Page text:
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The eponymous tea rooms sit in the heart of the historic downland village of Ditchling just across from the ancient church.  If you’re looking for somewhere cosy and comfortable for a pot of tea then this is your place. It may be  slightly worn around the edges, a  bit confused in its sense of decor and with a rather lived-in feel like a comfy pair of slippers but it’s the home of the giant scone.  I wonder if this USP will be enough to  brave off the stiff competition for a cuppa in a world where latest styles and trends hold sway.

All within spitting distance of the tea rooms there’s the recently opened Mr Magnolia’s coffee shop right on the crossroads as well as the brand new Ditchling Art and Craft museum’s cafe by the pond.  For such a tiny village it’s become a bit of a cafe hotspot all of a sudden. Is there a bun fight for the competition or will they all attract their own particular clientele?

We’d taken the train to Hassocks and walked along the small lane past the restored Oldland windmill and then the contour-following footpaths  with views to the South Downs before dropping into the village. It’s a restorative 50 minutes  walk and and an easy way to escape the city, breath in lungfuls of  fresh country air  and soak up loads of Sussex village charm.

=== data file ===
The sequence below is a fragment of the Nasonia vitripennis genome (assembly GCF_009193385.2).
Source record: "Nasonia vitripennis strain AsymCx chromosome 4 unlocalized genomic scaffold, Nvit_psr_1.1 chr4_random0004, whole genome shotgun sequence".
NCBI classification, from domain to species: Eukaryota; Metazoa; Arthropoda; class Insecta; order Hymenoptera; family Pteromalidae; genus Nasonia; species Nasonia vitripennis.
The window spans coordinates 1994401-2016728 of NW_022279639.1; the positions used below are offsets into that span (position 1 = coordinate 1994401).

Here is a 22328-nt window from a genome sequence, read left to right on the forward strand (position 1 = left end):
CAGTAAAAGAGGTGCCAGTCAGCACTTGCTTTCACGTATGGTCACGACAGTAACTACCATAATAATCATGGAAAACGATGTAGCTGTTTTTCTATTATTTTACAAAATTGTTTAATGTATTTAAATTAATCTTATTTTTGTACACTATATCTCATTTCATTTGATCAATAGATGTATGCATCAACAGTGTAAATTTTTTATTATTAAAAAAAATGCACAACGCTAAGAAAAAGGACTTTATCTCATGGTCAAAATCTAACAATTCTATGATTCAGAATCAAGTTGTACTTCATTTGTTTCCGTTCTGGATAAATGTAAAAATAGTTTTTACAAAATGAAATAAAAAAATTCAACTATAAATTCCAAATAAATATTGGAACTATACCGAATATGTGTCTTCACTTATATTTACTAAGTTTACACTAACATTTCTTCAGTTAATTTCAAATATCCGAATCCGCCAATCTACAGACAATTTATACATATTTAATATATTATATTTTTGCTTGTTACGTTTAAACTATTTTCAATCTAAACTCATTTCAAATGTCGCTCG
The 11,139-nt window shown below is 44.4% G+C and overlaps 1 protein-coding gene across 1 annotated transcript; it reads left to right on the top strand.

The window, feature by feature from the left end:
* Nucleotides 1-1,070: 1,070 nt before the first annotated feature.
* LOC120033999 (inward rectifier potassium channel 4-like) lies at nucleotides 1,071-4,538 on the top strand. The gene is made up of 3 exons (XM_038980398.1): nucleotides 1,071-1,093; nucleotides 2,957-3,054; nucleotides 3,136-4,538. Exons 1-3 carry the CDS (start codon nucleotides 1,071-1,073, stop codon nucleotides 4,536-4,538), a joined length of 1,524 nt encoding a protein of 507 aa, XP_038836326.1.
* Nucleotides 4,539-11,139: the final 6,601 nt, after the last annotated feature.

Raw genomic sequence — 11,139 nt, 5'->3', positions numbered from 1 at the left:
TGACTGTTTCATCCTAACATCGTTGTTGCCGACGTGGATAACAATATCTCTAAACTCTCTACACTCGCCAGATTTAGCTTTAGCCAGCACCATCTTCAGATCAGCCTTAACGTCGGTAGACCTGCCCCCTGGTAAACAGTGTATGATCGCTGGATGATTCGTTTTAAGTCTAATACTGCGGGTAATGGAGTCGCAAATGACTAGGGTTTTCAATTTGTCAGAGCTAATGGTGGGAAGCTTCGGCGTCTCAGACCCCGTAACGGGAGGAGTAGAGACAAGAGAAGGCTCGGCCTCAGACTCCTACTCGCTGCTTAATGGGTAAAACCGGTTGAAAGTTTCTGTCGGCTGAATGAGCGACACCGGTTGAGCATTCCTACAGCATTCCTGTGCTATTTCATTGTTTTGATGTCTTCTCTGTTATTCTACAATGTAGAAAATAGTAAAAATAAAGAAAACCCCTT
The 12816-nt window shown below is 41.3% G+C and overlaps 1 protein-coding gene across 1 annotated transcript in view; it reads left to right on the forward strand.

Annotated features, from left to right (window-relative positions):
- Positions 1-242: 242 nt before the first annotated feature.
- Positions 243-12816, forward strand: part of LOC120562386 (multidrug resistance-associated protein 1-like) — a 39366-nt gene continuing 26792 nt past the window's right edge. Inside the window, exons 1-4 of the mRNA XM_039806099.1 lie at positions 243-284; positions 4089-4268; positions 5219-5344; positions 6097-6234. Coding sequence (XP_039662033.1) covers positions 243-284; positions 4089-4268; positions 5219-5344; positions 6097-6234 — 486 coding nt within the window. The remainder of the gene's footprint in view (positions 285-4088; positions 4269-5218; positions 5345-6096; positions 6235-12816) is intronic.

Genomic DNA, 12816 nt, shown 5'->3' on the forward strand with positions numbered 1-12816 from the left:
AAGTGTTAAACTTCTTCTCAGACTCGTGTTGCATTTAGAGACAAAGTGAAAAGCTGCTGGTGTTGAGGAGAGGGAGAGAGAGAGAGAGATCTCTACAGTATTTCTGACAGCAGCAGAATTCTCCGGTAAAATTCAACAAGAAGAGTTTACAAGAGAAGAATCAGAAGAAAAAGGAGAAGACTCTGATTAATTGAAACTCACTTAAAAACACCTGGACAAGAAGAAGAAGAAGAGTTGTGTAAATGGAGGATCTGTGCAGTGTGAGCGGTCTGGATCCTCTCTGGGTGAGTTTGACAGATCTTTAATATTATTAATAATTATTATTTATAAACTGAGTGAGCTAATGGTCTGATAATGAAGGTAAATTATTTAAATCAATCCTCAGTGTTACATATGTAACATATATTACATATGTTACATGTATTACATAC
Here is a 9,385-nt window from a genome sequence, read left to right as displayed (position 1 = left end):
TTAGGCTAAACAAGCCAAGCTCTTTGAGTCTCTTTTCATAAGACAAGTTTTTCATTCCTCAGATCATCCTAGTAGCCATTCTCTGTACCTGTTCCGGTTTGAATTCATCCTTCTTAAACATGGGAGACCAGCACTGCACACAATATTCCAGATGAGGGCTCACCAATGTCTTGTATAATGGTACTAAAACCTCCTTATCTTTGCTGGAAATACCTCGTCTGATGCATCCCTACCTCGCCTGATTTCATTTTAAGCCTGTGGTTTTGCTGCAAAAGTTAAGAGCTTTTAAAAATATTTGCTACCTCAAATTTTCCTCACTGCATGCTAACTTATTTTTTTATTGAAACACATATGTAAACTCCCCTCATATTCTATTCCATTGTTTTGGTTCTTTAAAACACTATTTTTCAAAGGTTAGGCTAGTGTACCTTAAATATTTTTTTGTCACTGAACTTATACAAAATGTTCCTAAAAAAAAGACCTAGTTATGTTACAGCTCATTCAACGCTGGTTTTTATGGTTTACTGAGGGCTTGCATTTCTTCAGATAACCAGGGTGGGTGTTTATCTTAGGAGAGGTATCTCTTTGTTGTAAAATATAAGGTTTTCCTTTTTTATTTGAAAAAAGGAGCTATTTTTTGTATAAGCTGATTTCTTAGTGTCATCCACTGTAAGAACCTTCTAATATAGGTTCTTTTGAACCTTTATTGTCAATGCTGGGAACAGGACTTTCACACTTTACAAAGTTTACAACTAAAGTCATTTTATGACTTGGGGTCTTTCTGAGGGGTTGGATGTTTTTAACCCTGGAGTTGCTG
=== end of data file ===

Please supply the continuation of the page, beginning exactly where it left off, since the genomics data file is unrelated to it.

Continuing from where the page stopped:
The original beamed tea rooms have a bakery attached with many of their cakes and a wicker tray of  their famous giant scones on show in the period bow window. There’s a lovely aroma from the log fire burning slowly in the grate in the back room. During the summer the walled patio garden is my favourite spot but on a cold winter’s day inside was a preferable  warm and cosy choice. They’re very much  traditional tea rooms and seem as if  they’ve always been here. Although no longer called Dolly’s Pantry, long-standing regulars like myself occasionally slip up in its nomenclature. You can tuck into soups, toasties, jackets and specials of the day and absorb some of its old world allure while facing off the inclement weather outside and refueling for the afternoon’s return walk.

The tea rooms have braved off competition before but the two new kids in the village come with their shiny stylish interiors and the vigour of just-opened new businesses. Only time will tell if there’s room for all three cafes in Ditchling.  So even if it’s not buns at dawn there’s bound to be at  least a battle of the cupcakes or maybe those giant scones will flatten any challengers.

Ditchling Tea Rooms

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